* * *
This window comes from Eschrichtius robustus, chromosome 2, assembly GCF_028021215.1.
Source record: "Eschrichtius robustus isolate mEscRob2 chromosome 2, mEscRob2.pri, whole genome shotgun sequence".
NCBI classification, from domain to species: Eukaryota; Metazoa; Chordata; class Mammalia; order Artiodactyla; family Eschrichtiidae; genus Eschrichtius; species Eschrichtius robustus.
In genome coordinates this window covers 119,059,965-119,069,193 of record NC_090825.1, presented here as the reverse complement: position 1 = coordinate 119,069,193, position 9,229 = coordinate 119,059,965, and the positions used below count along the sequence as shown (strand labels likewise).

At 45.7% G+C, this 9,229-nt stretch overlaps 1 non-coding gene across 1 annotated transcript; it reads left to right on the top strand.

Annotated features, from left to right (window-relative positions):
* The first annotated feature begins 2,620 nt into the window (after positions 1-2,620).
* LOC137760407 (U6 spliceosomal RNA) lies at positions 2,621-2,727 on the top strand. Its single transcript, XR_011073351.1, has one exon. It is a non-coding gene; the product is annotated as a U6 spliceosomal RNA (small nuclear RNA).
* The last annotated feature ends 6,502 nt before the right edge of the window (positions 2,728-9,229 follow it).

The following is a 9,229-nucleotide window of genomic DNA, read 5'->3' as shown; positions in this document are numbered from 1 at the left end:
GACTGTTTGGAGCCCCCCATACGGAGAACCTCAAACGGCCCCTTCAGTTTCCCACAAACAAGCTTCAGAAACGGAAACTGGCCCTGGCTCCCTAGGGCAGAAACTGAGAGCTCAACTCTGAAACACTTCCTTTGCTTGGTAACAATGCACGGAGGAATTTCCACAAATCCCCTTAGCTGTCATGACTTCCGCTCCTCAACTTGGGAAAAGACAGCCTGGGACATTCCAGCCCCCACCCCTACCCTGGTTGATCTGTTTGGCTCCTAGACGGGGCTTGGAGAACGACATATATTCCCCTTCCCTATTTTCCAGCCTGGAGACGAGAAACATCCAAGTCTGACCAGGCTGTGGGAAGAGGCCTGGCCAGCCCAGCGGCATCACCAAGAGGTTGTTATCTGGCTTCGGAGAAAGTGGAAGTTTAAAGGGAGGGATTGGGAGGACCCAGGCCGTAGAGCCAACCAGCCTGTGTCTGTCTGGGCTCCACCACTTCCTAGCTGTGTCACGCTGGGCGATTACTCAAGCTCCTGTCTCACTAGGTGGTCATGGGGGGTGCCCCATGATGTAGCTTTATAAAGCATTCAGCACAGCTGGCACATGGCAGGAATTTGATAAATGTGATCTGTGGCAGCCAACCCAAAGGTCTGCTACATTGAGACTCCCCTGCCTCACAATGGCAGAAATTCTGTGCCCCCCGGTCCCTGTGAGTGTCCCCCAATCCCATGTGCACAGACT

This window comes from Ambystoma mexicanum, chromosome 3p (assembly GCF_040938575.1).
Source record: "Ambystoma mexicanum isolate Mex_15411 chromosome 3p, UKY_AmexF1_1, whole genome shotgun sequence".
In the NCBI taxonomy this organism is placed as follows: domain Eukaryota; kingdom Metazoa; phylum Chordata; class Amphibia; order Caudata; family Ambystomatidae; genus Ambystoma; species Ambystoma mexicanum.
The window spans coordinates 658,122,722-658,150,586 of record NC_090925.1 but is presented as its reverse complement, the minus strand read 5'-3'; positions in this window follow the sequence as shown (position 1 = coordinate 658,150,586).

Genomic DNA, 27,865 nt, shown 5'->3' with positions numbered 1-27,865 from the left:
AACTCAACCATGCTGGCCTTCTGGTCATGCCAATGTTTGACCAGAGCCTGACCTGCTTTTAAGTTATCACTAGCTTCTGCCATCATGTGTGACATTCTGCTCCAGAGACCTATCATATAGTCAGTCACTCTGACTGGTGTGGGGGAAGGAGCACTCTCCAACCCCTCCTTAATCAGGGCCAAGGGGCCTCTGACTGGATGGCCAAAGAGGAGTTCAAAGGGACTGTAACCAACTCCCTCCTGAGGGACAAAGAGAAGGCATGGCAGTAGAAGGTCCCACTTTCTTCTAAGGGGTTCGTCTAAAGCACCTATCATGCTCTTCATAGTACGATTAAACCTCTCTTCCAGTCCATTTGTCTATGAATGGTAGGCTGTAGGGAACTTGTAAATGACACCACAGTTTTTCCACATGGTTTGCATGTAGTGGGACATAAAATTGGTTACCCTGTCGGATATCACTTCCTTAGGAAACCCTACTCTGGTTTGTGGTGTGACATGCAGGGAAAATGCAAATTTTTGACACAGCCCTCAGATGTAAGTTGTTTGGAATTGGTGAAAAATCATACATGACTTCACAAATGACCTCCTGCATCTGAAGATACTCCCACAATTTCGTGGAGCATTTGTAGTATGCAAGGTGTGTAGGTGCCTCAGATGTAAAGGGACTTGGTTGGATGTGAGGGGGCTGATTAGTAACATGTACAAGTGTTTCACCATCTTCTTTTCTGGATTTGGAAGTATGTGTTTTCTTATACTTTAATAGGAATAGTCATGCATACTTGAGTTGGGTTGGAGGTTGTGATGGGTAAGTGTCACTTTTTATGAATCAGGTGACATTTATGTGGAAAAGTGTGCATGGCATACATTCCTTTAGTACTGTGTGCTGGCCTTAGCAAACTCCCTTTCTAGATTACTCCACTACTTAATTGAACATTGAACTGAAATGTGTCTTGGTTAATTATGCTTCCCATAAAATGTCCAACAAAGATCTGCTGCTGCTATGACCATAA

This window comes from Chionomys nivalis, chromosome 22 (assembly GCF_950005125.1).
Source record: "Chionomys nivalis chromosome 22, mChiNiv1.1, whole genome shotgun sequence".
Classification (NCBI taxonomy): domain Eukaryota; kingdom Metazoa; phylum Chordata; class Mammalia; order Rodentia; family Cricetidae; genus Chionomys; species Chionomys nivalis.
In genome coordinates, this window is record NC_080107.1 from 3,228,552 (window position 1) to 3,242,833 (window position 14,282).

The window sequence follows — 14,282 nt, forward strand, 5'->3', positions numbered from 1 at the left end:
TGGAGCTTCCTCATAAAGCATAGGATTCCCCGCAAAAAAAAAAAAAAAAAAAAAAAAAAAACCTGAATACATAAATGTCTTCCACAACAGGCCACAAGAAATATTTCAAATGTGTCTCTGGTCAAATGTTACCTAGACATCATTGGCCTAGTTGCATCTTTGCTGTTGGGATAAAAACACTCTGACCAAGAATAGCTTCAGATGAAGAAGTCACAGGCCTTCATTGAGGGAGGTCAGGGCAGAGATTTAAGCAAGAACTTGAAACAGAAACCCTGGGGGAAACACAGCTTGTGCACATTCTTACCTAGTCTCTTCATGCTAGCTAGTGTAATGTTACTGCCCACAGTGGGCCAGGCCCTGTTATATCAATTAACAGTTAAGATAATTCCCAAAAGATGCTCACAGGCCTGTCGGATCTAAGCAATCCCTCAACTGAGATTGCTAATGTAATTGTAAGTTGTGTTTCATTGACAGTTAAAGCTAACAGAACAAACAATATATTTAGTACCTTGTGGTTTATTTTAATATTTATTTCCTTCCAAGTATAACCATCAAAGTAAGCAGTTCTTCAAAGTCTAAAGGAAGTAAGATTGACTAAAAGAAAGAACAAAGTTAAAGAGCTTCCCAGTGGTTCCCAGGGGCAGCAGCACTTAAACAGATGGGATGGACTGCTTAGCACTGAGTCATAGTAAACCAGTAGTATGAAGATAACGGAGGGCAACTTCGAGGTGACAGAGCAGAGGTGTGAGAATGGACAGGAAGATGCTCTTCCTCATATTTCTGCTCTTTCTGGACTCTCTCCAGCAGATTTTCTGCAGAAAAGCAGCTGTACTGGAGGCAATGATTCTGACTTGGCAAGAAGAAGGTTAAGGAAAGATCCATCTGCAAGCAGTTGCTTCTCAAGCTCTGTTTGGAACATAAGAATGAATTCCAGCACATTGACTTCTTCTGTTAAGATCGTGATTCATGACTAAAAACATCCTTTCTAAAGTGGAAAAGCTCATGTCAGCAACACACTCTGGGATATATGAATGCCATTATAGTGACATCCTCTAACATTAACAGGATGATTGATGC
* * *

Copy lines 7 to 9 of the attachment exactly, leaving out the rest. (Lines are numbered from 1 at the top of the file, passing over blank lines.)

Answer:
* The first annotated feature begins 2,620 nt into the window (after positions 1-2,620).
* LOC137760407 (U6 spliceosomal RNA) lies at positions 2,621-2,727 on the top strand. Its single transcript, XR_011073351.1, has one exon. It is a non-coding gene; the product is annotated as a U6 spliceosomal RNA (small nuclear RNA).
* The last annotated feature ends 6,502 nt before the right edge of the window (positions 2,728-9,229 follow it).